Solar Energy potential of India

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“Readily available” and “easy to use” is the selling point on fossil fuel. These power plants carried out by coal and mineral oil do not only cause heavy greenhouse gas emission, but sources became limited over the years and are non-renewable. Energy demands only by fossil fuel will not able to meet the energy demands of such a growing population.

Rate of Increase Energy Consumption: 4.2% (refer)

Approximate coal consumption in recent years: 407 MTOE

Consumption of coal by India: 11% worldwide

Total coal reserves in India: Meagre 8% worldwide

With the figures as mentioned above, coal would last perhaps maximum a decade (refer). Luckily things are starting to change tremendously over the past couple of years, as solar power in India is starting to take over the energy demands of the country. India has about 300 sunny days a year which means that an estimate of 5000 trillion (1012) kilowatt-hours per year of solar energy is possible. This exceeds the energy output of all fossil fuel energy reserves in India which last year stood at 1209 * 107 kilowatt- hour (refer).

he world must turn to (the) sun to power our future. As the developing world lifts billions of people into prosperity, our hope for a sustainable planet rests on a bold, global initiative.” Narendra Modi Prime Minister of India

Solar power is being supported by the government’s ambition around clean energy as well.

At the moment India is one of the countries with the highest solar electricity production per watt installed because of its climatic appropriateness for Solar Energy (refer). Some of the fully functional solar plants in India are:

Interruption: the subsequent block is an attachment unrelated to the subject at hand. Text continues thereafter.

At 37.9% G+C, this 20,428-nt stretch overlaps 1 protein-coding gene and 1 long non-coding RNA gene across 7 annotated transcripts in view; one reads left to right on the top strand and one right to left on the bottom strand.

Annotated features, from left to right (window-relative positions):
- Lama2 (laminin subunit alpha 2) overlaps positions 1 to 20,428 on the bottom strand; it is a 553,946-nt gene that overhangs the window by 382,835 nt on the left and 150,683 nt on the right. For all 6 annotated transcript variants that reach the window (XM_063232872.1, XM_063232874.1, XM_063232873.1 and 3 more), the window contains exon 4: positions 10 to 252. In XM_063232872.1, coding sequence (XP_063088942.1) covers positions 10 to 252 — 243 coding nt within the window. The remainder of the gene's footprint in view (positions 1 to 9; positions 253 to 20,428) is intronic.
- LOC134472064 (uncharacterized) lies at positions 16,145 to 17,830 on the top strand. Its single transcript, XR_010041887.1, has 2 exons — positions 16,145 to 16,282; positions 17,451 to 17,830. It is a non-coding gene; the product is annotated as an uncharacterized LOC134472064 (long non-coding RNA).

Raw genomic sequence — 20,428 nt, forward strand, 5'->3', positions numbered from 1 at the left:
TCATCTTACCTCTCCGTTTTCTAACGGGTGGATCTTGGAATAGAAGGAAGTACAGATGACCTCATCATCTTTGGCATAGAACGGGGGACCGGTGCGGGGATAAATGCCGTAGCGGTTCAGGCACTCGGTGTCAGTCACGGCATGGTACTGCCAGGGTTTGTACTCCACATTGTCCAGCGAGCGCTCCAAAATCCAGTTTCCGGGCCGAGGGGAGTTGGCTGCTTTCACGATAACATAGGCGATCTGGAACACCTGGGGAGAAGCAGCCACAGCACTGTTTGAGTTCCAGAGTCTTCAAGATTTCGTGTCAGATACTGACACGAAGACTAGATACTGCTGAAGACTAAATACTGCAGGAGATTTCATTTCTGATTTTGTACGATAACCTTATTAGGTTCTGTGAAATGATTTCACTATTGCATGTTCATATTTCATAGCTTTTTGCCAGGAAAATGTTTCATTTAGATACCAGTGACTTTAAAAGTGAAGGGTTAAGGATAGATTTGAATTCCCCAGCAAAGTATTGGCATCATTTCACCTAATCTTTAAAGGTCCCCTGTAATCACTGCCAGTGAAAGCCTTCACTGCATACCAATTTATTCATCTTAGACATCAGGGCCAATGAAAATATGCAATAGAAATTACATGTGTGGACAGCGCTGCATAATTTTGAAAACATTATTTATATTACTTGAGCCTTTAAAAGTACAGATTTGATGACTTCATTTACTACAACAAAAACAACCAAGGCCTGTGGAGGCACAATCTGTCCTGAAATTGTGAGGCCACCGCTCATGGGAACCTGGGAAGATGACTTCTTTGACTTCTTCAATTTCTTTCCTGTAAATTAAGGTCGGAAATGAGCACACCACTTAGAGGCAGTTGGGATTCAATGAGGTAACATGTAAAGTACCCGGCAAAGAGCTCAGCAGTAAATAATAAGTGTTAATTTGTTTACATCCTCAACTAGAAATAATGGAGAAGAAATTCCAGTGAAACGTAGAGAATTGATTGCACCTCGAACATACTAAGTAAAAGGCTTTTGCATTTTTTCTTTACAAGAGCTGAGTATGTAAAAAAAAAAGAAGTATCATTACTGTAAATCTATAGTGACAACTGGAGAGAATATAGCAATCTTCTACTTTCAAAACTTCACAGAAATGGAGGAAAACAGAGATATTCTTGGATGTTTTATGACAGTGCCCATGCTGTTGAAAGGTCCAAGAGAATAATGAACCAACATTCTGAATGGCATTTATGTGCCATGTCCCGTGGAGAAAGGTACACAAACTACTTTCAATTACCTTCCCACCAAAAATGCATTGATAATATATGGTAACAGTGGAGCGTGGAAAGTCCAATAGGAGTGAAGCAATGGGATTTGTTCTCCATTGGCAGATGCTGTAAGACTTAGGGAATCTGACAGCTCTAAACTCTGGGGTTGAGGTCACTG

• The Kamuthi Solar Power Project is in Tamil Nadu and is the highest solar power capacity in a single location: 648 MW
  • Rajasthan is home for the 100 MW solar CSP plant at Dhirubhai Ambani and is one of India’s most solar-developed states
  • Sakri solar plant in Maharashtra is the biggest solar power plant in the state: 125 MW capacity
  • At Charanka village the Gujarat Solar Park was commissioned by the state and is Asia’s largest solar park: 1100 MW
  • Kurnool Ultra Mega Solar Park was installed in Andhra Pradesh: 1000 MW

Solar Power in Homes and Villages

Many people were skeptical at first, but the fact that several villages have already adopted solar energy, making them running on solar power remotely shows that the doubt in solar power is long gone. Homes in India have adopted solar energy and at the end of March 2017 it was reported that 1,784 MW was the capacity of photovoltaic in Rajasthan. Solar energy used for electrical appliances, lights, solar lamps, water heaters to electrical cars as well in agriculture is growing and bringing new positive changes.

There is no doubt that solar energy is soon to become the main source of energy. With every one working together including private sectors, governments, organizations, public and private sectors there is hope around financing for climate changes. So as long as the sun is shining bright, there is hope for a brighter future.

This article was written by a guest author Matthew, who is a home improvement and green technology writer for South Shore Roofing in Georgia. He promotes sustainable living, with highlight on green houses and solar energy.

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